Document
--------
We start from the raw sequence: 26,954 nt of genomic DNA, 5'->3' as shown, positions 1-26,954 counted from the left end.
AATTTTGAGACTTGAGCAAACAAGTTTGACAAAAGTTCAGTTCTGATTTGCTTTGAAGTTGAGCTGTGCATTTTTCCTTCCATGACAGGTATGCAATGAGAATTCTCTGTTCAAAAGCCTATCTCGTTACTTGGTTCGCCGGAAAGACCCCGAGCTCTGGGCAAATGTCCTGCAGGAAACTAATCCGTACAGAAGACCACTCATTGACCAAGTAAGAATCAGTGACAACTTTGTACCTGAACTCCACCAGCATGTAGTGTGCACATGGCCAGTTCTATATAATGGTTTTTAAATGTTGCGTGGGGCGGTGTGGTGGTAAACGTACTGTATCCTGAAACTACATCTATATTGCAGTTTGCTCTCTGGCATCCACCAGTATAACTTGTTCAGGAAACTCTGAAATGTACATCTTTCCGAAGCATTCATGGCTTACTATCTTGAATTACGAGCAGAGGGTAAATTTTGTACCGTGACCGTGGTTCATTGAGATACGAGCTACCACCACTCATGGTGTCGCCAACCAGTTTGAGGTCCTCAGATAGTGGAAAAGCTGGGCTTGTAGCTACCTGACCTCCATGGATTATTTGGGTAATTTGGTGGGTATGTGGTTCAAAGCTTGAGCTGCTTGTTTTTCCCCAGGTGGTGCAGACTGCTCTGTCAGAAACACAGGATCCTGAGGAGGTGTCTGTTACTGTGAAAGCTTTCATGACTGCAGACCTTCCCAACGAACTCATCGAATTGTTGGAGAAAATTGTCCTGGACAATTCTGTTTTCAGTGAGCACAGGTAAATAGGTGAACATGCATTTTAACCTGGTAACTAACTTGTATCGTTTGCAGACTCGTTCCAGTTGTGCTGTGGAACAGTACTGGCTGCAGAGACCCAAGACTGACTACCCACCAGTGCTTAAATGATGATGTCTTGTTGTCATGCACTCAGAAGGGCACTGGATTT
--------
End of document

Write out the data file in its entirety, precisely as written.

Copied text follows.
We start from the raw sequence: 26,954 nt of genomic DNA, 5'->3' as shown, positions 1-26,954 counted from the left end.
AATTTTGAGACTTGAGCAAACAAGTTTGACAAAAGTTCAGTTCTGATTTGCTTTGAAGTTGAGCTGTGCATTTTTCCTTCCATGACAGGTATGCAATGAGAATTCTCTGTTCAAAAGCCTATCTCGTTACTTGGTTCGCCGGAAAGACCCCGAGCTCTGGGCAAATGTCCTGCAGGAAACTAATCCGTACAGAAGACCACTCATTGACCAAGTAAGAATCAGTGACAACTTTGTACCTGAACTCCACCAGCATGTAGTGTGCACATGGCCAGTTCTATATAATGGTTTTTAAATGTTGCGTGGGGCGGTGTGGTGGTAAACGTACTGTATCCTGAAACTACATCTATATTGCAGTTTGCTCTCTGGCATCCACCAGTATAACTTGTTCAGGAAACTCTGAAATGTACATCTTTCCGAAGCATTCATGGCTTACTATCTTGAATTACGAGCAGAGGGTAAATTTTGTACCGTGACCGTGGTTCATTGAGATACGAGCTACCACCACTCATGGTGTCGCCAACCAGTTTGAGGTCCTCAGATAGTGGAAAAGCTGGGCTTGTAGCTACCTGACCTCCATGGATTATTTGGGTAATTTGGTGGGTATGTGGTTCAAAGCTTGAGCTGCTTGTTTTTCCCCAGGTGGTGCAGACTGCTCTGTCAGAAACACAGGATCCTGAGGAGGTGTCTGTTACTGTGAAAGCTTTCATGACTGCAGACCTTCCCAACGAACTCATCGAATTGTTGGAGAAAATTGTCCTGGACAATTCTGTTTTCAGTGAGCACAGGTAAATAGGTGAACATGCATTTTAACCTGGTAACTAACTTGTATCGTTTGCAGACTCGTTCCAGTTGTGCTGTGGAACAGTACTGGCTGCAGAGACCCAAGACTGACTACCCACCAGTGCTTAAATGATGATGTCTTGTTGTCATGCACTCAGAAGGGCACTGGATTT